Lancashire sees 27% increase in business distress since EU referendum

Research from the Preston office of insolvency specialists Begbies Traynor, reveals there has been a 27% increase in the number of firms in Lancashire suffering financial distress since the EU referendum. 

8,695 businesses in the region were reported as experiencing significant* financial distress at the end of Q3 2019, a 27% increase from the end of Q3 2016 where the figure was just 6,837. 

There has also a marked increase in the number of businesses in critical** financial distress during the past twelve months - often a precursor to formal insolvency – with a substantial 33% year-on-year rise. 

The latest Red Flag Alert data found that the industries experiencing the greatest levels of distress in Lancashire are Construction (1,290 companies), Support Services (1,162), and Real Estate and Property (846).

Since the EU referendum in June 2016, the construction sector has seen a 13% increase in distress. The support services sector has seen a 32% increase, with the real estate and property sector seeing a worrying 61% increase.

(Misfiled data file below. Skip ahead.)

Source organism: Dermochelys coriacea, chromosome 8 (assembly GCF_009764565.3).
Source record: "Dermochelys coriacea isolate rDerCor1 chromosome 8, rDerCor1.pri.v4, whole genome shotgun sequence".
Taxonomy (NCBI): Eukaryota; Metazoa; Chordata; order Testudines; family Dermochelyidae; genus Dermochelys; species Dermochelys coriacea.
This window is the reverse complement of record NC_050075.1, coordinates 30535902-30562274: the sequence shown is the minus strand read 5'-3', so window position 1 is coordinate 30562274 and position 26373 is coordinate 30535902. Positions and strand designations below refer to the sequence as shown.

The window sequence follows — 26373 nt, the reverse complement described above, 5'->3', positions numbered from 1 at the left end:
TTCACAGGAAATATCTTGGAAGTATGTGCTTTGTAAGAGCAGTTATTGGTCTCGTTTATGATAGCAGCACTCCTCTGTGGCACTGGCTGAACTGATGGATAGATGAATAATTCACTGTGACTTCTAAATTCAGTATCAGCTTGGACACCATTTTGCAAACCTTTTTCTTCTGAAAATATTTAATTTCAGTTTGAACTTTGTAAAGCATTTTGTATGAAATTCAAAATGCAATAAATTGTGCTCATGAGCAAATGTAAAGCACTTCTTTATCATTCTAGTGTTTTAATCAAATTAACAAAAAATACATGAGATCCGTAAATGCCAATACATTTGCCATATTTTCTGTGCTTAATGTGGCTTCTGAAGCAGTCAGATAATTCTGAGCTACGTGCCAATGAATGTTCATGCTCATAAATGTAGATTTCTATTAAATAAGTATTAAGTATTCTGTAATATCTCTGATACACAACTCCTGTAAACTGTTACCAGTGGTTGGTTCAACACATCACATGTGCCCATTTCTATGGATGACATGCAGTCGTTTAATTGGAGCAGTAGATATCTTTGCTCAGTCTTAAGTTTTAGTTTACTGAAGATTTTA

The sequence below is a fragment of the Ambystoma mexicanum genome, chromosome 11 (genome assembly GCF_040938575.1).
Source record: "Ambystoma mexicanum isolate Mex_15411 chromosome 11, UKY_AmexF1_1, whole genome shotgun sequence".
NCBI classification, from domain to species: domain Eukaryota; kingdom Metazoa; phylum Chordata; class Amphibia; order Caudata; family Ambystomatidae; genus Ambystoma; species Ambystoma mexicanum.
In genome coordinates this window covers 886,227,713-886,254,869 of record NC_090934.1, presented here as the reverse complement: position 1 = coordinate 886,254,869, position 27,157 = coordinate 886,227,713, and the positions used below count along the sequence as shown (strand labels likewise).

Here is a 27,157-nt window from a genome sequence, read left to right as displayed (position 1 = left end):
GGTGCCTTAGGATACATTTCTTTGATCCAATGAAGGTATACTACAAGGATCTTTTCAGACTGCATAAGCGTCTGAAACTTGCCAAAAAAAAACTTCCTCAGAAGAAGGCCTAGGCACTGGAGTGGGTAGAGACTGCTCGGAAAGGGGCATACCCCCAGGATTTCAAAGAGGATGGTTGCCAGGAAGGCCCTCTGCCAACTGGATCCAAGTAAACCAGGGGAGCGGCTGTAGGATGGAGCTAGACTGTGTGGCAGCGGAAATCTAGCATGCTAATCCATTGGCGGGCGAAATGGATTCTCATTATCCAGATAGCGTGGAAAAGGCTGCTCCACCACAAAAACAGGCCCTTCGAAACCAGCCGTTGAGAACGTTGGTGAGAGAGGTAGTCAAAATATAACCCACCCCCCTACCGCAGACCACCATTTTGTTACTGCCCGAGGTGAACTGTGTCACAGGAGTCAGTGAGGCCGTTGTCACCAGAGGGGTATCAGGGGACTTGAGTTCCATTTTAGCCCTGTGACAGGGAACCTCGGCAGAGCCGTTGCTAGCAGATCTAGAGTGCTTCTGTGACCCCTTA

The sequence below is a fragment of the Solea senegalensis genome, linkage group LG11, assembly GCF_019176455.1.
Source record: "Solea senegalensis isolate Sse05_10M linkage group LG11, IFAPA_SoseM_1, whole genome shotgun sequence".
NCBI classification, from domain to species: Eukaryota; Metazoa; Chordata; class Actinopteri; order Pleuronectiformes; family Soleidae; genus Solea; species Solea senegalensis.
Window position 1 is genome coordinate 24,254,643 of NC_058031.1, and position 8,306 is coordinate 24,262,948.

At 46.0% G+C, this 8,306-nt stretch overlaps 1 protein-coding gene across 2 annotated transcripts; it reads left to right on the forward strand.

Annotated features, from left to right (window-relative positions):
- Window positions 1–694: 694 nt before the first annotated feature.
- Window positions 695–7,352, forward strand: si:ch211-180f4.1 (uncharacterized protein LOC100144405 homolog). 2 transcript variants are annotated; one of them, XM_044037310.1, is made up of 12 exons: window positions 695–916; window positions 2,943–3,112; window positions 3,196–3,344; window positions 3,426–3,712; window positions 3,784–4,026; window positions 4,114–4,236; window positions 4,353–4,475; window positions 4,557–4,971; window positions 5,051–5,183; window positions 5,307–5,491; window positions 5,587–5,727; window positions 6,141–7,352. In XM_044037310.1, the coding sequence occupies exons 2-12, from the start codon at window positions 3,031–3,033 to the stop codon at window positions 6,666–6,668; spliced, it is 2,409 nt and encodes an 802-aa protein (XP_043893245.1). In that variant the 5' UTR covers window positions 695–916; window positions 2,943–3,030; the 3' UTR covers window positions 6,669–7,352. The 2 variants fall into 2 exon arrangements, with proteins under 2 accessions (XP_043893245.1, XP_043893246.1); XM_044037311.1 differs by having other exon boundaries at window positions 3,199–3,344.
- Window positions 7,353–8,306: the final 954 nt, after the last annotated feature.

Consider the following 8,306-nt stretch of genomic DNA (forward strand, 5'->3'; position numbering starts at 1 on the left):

Ian McCulloch, partner at Begbies Traynor in Preston, said: “Three years on from the referendum it is clear that many businesses have struggled with the lack of certainty created by Brexit. As we enter the final furlong in this latest round of negotiations, boardrooms across Lancashire remain uncertain. The nature of the deal Britain is able to strike with the EU, if indeed one is reached at all, will be a huge factor in how businesses across the country, including Lancashire, will perform in 2020.

“Much investment across Lancashire, and in Preston in particular, has been on hold as businesses have held back on big decisions amidst Brexit uncertainty. 

Many companies have their hands tied by not knowing what the state of play will be post-Brexit and whether the agreements or contracts they currently have in place will still be valid following Britain’s exit from the EU. 

“The substantial increase in critical distress since the referendum is worrying and means that jobs and livelihoods could well be on the line if directors don’t take swift action to remedy this downward trend.”